I'd been writing a massive detailed account of our recent Sikkim trek, when the freaking power went out here in this two-bit cybercafe where I'm writing. I'd been trying to convey that when the oxygen gets thin, little things begin to mean a lot. The smell of butterscotch on the breeze, for instance. Or tiny blue flowers sparkling on the trail's edge like pale, displaced stars. The bells of the yaks coming downhill warning you to get out of the way.

And so forth....

Did I say yaks? Actually, the preferred pack animals in Sikkim, a former Buddhist kingdom opposite our Indian home state of Uttaranchal on the eastern border of Nepal, are cow-yak crossbreeds called dzo (pronounced "joe"). These thick horned critters carry about 100-pounds a piece, and allowed me and the missus to backpack without much on our backs except small daypacks. The dzos are soft-furred, cleft-footed ungulates, which have the advantage of not keeling over when you reach lower, humid altitudes. Yaks, I now know, are strictly for the heights.

But don't get the impression this was a simple walk in the park. On the first day, we gained about 4,000 feet over 6 miles, to enter the alpine zone, spending our first night at 10,000 feet in a Tibetan refugee settlement called Tsoka. We soon found that full-service trekking comes with a routine; it's kind of like car camping, but instead of a car, you've got a staff. Bed tea comes to the tent at 6:30 AM, followed by washing water, generally just this side of tepid, followed by breakfast in the mountain resthouses served at seven. Most days we hit the trail by eight.

And to what purpose, you ask?

Well, we were headed for the flanks of Mount Kanchenzunga, a peak over 28,000 feet, second in height only to Everest and K2. We weren't planning an assault on the big hill, just to take a gander from Goecha La. The pass is at around 15,000 feet, and taller than most mountains in the Lower 48. The trail was not a brutal one, but it did take a lot of heart and hard work to keep on trekking as we spent the better part of the past 10 days above 12,000 feet. Fortunately, we were blessed with pretty good weather, the clouds generally holding off to late afternoon, allowing us to walk in the sunshine and get good views of the jagged glaciers on a couple of early morning efforts.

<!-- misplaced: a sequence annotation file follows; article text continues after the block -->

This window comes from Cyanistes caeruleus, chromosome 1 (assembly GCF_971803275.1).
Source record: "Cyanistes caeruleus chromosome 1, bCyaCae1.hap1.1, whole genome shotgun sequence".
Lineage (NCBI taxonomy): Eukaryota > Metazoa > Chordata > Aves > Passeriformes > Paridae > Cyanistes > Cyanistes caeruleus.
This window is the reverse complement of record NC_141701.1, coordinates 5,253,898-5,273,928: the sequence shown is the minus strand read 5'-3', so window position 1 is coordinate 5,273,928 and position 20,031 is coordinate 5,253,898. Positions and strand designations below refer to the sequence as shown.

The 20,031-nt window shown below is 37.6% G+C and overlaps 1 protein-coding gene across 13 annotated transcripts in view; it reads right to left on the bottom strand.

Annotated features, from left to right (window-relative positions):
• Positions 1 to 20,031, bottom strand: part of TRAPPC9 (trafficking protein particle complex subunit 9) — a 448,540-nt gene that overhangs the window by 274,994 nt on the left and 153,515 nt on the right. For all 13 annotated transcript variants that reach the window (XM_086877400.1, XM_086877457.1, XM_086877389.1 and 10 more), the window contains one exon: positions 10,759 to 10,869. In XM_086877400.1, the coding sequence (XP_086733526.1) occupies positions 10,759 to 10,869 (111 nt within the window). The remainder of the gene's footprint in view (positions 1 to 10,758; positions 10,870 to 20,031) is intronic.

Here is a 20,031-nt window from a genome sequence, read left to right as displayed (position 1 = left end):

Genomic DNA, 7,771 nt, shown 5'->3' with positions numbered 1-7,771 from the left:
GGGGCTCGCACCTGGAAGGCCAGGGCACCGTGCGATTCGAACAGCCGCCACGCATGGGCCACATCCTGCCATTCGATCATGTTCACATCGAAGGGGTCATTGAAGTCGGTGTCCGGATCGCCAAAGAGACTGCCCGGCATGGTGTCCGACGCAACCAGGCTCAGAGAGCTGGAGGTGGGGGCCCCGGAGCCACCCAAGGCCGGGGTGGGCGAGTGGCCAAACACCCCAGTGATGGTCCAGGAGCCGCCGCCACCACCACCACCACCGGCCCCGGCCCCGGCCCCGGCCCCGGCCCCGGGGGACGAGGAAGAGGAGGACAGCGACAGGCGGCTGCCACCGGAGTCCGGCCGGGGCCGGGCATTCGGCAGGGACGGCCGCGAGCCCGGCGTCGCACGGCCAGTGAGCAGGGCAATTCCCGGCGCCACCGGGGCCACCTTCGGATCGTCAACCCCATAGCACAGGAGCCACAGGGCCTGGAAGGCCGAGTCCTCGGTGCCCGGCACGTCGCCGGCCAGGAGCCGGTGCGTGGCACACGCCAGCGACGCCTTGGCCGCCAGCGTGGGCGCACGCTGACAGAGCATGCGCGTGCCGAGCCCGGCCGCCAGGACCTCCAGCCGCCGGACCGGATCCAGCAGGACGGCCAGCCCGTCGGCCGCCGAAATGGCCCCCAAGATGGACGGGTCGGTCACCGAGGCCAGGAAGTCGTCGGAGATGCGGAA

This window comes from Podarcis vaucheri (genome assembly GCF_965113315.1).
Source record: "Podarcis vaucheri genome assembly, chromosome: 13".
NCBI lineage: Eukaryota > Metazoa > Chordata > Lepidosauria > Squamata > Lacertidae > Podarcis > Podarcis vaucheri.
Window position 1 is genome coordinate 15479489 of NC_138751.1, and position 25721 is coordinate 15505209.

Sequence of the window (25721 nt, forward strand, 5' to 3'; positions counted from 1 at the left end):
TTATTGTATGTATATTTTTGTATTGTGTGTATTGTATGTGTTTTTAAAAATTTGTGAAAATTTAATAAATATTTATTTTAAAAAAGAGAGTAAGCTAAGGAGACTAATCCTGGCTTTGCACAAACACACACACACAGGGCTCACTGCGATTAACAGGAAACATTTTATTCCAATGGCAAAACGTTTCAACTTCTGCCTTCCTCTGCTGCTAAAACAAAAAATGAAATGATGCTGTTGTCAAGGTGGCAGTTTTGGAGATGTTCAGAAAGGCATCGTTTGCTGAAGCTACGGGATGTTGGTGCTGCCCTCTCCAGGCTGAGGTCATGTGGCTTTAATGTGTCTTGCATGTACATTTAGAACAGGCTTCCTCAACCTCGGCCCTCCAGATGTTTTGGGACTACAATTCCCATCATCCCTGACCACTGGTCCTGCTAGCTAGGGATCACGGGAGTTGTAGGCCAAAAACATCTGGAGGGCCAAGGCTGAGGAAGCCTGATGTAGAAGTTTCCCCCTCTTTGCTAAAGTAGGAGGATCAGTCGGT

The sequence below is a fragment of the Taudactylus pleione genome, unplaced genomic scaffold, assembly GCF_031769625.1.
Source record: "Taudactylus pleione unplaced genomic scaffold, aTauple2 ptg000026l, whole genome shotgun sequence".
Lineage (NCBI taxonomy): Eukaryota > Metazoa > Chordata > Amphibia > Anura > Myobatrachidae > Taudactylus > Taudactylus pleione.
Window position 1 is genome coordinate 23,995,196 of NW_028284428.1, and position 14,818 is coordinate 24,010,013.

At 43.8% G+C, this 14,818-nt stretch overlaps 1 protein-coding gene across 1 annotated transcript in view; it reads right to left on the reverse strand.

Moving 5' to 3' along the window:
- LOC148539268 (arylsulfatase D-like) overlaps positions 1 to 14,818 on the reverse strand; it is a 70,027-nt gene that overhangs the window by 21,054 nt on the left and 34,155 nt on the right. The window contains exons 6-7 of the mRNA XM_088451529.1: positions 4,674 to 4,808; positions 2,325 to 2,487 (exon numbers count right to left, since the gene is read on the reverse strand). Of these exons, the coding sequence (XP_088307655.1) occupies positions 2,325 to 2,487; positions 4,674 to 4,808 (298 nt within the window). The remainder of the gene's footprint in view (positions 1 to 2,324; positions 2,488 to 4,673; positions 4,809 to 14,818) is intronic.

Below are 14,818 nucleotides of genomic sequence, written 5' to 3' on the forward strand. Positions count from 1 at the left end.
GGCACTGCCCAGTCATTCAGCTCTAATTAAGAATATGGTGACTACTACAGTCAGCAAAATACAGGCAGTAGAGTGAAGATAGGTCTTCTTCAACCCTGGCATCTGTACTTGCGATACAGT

In addition to our own porters, our Nepali guide Amar, and the orange-panted yak man in charge of our livestock, there were plenty of other folks on the mountain. It was my first time to see such swarms of touristic humanity in a natural setting. We traded leads with a group of crazy Swiss hikers, a pair of American girls, a French couple, and about 15 obnoxious Germans, who I dubbed (in a fit of something other than generosity) 'the Kraut dickheads.'

Maybe it was the altitude, or the fact that I had envisioned fewer people on a trek to a land few people are familiar with, but I finally got over my reservations (except for hating the K-d's) and sort of even enjoyed the social aspects of this hard walk in the Himalayas. I even mustered energy to play soccer at 12,500 feet with the Swiss, who even with my dubious skills, could not handle the crew of Sherpas and assorted schleppers on high.

Of course, ask me now, and I'll tell you it was all worth it.

However, during the climb to Goecha La pass, I thought I would die. C was in the lead, with one of our kitchen crew making sure she didn't take a spill off the ridgeline. I was breathing hard, bringing up the rear and wondering whatever possessed me to think I was a mountain man. We crossed amazing moon-like glacial moraine, and faced into a cool wind for 6 hours to find ourselves amid Buddhist prayer flags and small white cairns, the massif of Kanchenzunga slipping in and out of the cloud-scape before us. Of course it was worth it.

Coming down, we took our time, but it's tough to find the words to describe the experience all over again. Perhaps I'll find a bit of inspiration later. Surely, I will find sparks in recollecting the amazing road I've traveled.


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